(I’m back – for those of you who might have missed me) Just returned from 4 days in the Adirondacks visiting the kids at camp. No cell service/no internet! More on that at a later date.
Throughout history there have been revivals of a ridiculous sideburn fashion called ‘mutton chops’ for the obvious reason that the guy looked – well, pretty much like he had a little lamb hanging off his face.
For some reason – probably just because they can (or in some cases, kinda can) – 16-year-old boys at my son’s camp try out the growing of facial hair. Danny embraced this custom with a little more enthusiasm than his genetics would allow. (see above) He made a valiant effort at a goatee as well. Seemed there was simply more space than hair for the poor guy.
That said, on first seeing my daughter and asking how her brother was doing she said, “ his facial hair is soooo not ok.” She is usually very supportive but in this case I have to admit she was not too far off.
When I saw it, I was amused by the fact that my youngest was actually old enough to make this attempt. As the first day of visiting progressed we received all sorts of commentary about ‘Levinson’s Chops’. The older guys and most of his peers were supportive. The girls? Hands down felt they had to go. There were even requests to his counselors to shave him in his sleep (I think that was made by my daughter).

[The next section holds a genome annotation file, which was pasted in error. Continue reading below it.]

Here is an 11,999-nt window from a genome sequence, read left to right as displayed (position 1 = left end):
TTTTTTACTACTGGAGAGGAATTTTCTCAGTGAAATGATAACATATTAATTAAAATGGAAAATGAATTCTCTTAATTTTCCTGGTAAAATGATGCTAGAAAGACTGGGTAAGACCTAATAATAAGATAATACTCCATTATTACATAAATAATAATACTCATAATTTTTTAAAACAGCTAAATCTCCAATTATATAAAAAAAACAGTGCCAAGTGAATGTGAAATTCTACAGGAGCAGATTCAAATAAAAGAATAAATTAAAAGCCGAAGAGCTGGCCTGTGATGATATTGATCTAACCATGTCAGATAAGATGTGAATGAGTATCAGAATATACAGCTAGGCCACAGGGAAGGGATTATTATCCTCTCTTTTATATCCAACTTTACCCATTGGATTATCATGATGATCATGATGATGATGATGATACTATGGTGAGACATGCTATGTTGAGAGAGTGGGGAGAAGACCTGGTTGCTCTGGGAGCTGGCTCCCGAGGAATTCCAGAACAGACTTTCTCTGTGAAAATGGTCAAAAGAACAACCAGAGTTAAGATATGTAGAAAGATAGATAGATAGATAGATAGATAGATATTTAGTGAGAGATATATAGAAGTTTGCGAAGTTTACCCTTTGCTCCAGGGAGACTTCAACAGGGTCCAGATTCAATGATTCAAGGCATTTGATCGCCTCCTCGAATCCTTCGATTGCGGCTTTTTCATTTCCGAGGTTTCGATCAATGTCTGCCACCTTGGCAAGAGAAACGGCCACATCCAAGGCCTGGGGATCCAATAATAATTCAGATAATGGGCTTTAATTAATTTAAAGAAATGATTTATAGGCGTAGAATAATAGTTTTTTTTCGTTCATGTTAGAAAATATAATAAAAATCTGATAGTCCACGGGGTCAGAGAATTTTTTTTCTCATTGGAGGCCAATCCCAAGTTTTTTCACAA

Danny? He appeared to enjoy the discussion without showing any signs of ego. I love this guy. He rises above it all and has a good time with it.
Saturday morning they were gone. I assume he was proud of his first attempt, felt the need to share it with us, but had grown tired of the growing.
This whole thing made me think, wow I am the mom of a facial hair grower. There I was, visiting the place I loved so much as a child. A place where so many rights of passage occurred in my own adolescence. This was our last visiting day at camp! Next year he will be a counselor. And she, well, she may be ready to move on after ten years.
Right there it occurred to me that I was aging out of this camp for the second time in my life.
I suppose you never stop the bittersweet job of growing up.